Prior admissions with stimulant disorder, but not a prior cannabis disorder diagnosis, are a negative prognostic sign in first-episode psychosis according to new research in the British Journal of Psychiatry. “Young people with substance comorbidities may have both the best and worst of outcomes, depending on whether problematic substance use is discontinued,” the authors note.
According to the University of South Dakota’s The Volante, “In 1993, about four percent of American college students used prescription drugs for nonmedical uses, according to a March 2007 study in the journal “Addiction”. By 2001, that number had increased to 10 percent. Then, in 2010, that number spiked to 27 percent.”
Although cocaine and psychostimulant dependence are thought to be related to increased dopamine release, research from Tokyo and Long Island finds that the effect of antipsychotics did not differ from that of a placebo in regard to cocaine, amphetamine and methamphetamine use, addiction, craving, depression, anxiety, or abstinence. Antipsychotics were discontinued more than placebo, as a result of intolerability, leading to antipsychotics being outperformed by placebo in some measures.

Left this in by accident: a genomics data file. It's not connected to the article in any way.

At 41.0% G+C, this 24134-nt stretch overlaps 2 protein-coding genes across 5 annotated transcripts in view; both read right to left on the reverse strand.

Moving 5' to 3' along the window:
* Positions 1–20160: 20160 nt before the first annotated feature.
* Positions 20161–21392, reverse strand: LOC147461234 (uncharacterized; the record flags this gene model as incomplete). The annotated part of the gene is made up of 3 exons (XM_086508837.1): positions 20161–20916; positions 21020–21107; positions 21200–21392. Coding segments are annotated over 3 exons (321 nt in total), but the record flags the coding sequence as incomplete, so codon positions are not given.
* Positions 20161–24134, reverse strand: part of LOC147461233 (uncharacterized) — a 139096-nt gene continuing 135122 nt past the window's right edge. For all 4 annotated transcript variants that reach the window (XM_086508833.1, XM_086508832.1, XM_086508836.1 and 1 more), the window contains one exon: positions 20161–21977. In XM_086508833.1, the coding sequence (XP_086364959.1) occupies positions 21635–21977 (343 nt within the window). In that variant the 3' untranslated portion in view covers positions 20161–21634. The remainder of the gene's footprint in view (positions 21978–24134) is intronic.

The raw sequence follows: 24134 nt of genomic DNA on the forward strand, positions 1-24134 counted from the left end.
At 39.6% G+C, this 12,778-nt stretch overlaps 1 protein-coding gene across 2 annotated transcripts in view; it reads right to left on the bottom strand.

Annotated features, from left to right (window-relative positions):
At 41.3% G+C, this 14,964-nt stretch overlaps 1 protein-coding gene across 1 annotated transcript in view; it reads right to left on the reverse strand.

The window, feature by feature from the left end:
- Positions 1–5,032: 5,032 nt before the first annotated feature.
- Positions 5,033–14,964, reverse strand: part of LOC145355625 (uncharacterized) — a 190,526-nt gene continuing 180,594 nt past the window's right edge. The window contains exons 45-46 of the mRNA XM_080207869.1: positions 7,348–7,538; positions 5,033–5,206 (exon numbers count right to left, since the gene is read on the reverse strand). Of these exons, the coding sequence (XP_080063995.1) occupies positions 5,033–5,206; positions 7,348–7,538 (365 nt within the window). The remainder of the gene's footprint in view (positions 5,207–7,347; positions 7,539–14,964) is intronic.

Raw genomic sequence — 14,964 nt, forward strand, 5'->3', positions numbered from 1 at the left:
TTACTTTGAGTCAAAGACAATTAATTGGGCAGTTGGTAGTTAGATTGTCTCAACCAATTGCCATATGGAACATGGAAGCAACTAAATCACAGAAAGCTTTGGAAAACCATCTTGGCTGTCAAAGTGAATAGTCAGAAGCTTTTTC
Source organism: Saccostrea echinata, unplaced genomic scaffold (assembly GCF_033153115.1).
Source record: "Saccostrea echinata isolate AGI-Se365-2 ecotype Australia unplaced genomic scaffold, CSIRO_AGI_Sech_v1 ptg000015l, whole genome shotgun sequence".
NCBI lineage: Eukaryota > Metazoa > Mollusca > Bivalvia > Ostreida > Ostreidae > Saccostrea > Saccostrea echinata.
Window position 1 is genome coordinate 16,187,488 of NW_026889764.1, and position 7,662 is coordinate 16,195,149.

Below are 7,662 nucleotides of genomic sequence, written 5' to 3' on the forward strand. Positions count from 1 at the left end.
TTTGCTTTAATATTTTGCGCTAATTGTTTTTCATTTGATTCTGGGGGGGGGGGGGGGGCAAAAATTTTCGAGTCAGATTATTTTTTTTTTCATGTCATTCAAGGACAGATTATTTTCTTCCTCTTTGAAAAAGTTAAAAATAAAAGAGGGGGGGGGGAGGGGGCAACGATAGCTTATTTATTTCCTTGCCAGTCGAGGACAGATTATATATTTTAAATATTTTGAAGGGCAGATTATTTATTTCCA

In “the largest assessment of substance use among individuals with severe psychotic illness to date,” researchers from Washington University and the University of Southern California found that the odds of substance use among those with severe psychosis diagnoses is dramatically higher than that of people with less severe diagnoses. Though the study only establishes a correlation between psychosis and substance use, the lead researcher comments that “the most likely explanation is that substance use contributes to the development of severe mental illness.”